This Dave Barry column was originally published Sunday, February 5, 1995.
If you want to know what real pressure is, just try using a Barbie doll to set underwear on fire on national television. I did this on Dec. 21, on the David Letterman show. Technically, I was on this show to promote a book, but unless you're an extremely deep thinker such as Madonna, the Letterman people don't like you to just sit there and talk. They want you to have what is known in the TV business as a Strong Visual Element, to keep things moving along. To give you an idea of what I mean, here's how the Letterman show would rate two hypothetical guest spots:
WEAK GUEST SPOT: Nobel Prize-winning research scientist explains revolutionary new and easy way to prevent cancer.
STRONG GUEST SPOT: Nobel Prize-winning research scientist plays badminton against a cow.
So when a Letterman show producer named Dan Kellison called me up to find out if I had any visual elements, I told him about my Rollerblade Barbie experiment. Rollerblade Barbie is a type of Barbie doll -- no longer available in stores, for reasons that will soon become apparent -- that comes with little booties equipped with cigarette-lighter-type flint wheels; when you roll Rollerblade Barbie along a flat surface, her booties shoot out sparks. A while back, after reading a newspaper account of an accident involving a Rollerblade Barbie and some kids who were playing "beauty shop, " I conducted a scientific experiment in my driveway. This experiment proved that if you spray hair spray on a set of underwear, then roll Barbie across it, the underwear will burst into flames.
Dan instantly realized that this experiment would have great visual potential as a way to educate the Letterman audience concerning the importance of not applying hair spray to their underwear and then running sparking doll booties over it. But he wanted to make sure it would work, so on the day of my scheduled TV appearance, I went to the theater several hours early for a rehearsal.
Backstage, besides Dan, were maybe a dozen Letterman show personnel, as well as a representative of the New York City Fire Department. The ambience was a lot less casual than it had been in my driveway. Everybody was concerned about the fire danger; everybody was also VERY concerned about how Letterman would react. One guy kept saying things like, "Is this OK with Dave? Is Dave going to be comfortable with this? How close is Dave gonna be? Did we run this by Dave? Maybe we should run this by Dave again."
Many eyes were watching me closely as I spread a pair of men's cotton briefs on a table, then sprayed them with hair spray. Then I picked up a Rollerblade Barbie, put her on the briefs and scooted her forward, sparks flying, and suddenly . . .
. . . and suddenly nothing happened.
"Ha ha!" I said, to add levity to the moment. But it was not a light moment. It was a moment only hours before the taping of a hit national show that was supposed to feature flaming underpants, and here we had a set of what is known in the TV business as Stone Cold Briefs.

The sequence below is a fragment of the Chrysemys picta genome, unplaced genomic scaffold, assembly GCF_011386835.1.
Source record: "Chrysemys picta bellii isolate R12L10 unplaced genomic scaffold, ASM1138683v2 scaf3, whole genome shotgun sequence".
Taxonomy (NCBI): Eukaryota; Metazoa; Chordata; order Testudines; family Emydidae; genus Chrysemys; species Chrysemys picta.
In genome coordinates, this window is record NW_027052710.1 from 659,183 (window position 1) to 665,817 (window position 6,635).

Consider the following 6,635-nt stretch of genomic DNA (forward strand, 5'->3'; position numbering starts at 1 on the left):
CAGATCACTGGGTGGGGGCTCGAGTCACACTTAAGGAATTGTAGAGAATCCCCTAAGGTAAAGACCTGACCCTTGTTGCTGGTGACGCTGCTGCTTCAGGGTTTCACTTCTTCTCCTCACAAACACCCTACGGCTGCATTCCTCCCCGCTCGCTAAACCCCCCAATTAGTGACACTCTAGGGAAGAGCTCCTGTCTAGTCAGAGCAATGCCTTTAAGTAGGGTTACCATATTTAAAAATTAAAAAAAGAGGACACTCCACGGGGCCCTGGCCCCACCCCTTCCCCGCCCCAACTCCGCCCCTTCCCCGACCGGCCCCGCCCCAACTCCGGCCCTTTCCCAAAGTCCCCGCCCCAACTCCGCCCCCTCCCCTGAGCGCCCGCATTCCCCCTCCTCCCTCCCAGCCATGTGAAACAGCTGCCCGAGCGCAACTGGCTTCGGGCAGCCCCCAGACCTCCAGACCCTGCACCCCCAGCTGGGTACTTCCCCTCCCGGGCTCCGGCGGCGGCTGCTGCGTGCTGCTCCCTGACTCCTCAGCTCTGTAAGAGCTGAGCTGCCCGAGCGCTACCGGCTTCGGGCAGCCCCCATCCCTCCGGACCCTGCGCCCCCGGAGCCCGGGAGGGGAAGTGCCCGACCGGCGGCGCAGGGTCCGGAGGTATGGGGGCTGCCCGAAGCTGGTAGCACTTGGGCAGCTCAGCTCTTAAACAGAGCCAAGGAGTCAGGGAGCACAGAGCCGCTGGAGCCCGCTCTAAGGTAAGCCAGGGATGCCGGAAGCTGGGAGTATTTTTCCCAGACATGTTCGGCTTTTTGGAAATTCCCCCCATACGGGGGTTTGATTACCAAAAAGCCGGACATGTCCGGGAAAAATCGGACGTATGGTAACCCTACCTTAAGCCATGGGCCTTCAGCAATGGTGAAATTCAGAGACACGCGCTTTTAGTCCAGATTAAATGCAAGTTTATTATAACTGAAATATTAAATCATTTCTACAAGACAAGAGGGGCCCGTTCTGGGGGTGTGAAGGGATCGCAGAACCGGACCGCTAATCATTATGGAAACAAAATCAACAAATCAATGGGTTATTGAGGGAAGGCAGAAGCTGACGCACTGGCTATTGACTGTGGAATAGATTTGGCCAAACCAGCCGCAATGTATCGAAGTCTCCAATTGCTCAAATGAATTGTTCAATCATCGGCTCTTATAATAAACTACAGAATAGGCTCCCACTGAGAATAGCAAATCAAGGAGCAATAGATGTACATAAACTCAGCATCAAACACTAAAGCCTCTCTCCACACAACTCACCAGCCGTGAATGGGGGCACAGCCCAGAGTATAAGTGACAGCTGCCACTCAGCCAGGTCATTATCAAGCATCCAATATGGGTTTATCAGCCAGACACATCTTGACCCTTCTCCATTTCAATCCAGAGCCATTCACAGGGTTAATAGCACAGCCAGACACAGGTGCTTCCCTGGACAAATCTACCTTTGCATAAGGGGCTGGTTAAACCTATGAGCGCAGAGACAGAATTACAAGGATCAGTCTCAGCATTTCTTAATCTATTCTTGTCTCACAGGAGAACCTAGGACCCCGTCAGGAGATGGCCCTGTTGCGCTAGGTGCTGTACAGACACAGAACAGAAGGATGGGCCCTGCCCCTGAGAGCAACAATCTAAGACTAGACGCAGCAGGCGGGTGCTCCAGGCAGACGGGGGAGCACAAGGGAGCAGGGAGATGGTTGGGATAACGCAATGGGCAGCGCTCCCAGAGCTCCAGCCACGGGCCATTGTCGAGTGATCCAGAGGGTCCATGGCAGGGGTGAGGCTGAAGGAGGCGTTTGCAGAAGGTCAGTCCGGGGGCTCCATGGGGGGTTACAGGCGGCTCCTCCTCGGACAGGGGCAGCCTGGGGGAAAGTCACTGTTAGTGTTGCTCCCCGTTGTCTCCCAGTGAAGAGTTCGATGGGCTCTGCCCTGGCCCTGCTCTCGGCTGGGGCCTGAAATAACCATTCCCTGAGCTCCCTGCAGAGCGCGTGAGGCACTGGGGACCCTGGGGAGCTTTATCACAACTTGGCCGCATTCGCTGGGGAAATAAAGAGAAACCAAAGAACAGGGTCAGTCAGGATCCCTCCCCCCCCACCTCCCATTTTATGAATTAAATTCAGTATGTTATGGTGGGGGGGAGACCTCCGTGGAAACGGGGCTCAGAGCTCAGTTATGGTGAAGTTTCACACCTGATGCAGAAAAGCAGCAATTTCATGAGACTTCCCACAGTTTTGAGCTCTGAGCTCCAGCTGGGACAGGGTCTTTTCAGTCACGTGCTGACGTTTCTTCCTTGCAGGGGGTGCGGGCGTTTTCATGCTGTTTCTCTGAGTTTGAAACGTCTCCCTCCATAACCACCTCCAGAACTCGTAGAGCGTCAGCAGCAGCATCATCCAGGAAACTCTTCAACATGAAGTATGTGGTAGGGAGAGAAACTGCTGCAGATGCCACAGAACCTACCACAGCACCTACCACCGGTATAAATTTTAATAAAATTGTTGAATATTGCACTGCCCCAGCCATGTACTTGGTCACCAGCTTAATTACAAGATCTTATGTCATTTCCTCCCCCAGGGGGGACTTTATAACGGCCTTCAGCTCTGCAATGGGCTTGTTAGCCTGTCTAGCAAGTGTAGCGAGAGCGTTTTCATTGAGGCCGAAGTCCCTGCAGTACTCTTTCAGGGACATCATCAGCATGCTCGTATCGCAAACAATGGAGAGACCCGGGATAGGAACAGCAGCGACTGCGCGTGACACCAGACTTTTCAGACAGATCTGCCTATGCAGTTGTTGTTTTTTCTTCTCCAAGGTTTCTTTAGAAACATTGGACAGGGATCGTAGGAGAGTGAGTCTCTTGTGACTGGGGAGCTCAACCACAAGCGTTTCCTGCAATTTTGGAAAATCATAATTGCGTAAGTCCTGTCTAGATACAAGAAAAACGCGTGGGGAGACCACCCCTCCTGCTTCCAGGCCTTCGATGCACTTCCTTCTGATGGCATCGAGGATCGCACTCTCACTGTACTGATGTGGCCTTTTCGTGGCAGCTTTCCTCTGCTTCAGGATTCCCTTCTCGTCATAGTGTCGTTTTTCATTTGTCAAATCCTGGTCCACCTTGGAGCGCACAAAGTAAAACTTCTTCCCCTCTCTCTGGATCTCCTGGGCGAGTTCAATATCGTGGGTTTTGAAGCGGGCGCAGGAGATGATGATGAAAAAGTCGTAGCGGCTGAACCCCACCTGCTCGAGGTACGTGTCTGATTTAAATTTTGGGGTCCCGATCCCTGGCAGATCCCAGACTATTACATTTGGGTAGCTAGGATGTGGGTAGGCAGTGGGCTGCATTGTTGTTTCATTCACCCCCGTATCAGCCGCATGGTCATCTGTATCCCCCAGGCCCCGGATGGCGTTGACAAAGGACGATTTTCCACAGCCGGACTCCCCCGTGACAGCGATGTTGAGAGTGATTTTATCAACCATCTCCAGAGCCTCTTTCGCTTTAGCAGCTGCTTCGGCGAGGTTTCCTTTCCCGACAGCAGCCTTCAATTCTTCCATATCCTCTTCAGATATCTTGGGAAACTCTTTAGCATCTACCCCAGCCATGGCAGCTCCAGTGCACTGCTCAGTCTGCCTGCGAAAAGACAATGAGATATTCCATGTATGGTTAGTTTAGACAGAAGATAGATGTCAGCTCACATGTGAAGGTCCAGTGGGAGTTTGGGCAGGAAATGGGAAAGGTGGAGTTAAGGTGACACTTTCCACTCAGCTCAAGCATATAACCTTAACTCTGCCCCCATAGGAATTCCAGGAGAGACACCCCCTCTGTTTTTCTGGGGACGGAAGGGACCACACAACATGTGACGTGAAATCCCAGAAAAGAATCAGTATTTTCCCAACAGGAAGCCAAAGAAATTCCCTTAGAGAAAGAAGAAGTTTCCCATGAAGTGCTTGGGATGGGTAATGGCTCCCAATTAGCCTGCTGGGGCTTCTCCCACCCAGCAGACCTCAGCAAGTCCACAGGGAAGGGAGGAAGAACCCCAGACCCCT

So I sprayed more hair spray and tried again. Nothing. I tried a different kind of hair spray. Nothing. I tried a different set of briefs. Nothing. I tried a Rollerblade Ken (which we had on hand as a backup). Nothing.
Pretty soon all the observers had changed from being- concerned-about-too-much-fire mode to being-concerned-that- there-would-not-be-any-fire mode. As I furiously swiped Barbie and Ken across various sets of underwear, people crowded around, offering helpful suggestions, including: "Maybe we should preheat the underwear." At one point, the Fire Department representative, on hand to insure the public safety, said to me (I swear): "You should use Ken. You're getting more sparks with Ken."
Finally, just as we were about to give up, we got it to work (the secret, discovered by Dan, was to use an ENORMOUS amount of hair spray). As the blue flames flickered on the underwear, Dan and I gave each other triumphant high-fives. I was elated, until suddenly the thought hit me: What if it didn't work on the show?
So I was a nervous wreck when, two hours later, I found myself in front of TV cameras and a live studio audience, placing underwear on David Letterman's desk, spraying it with hair spray, and picking up Rollerblade Barbie. In my entire life, except for during a couple of crucial free throws in the 1983 NBA playoffs, I have never asked for the help of a Higher Power, but I was definitely thinking in those terms as, with Letterman watching me closely, I positioned Barbie on the briefs, and rolled her forward, and . . .
. . . and once again nothing happened.
Fortunately this turned out to be just a little Higher Power prank, because when I quickly rolled Barbie a second time, the briefs burst into flame. I don't remember much after that. Letterman picked up a fire extinguisher and blasted the briefs, then the camera person, then the audience, which was thrilled. So it turned out to be a highly educational guest spot after all, and I'm sure that you, the viewing public, learned a lot.
You don't have to thank me. I'm just trying to avoid getting a real job.
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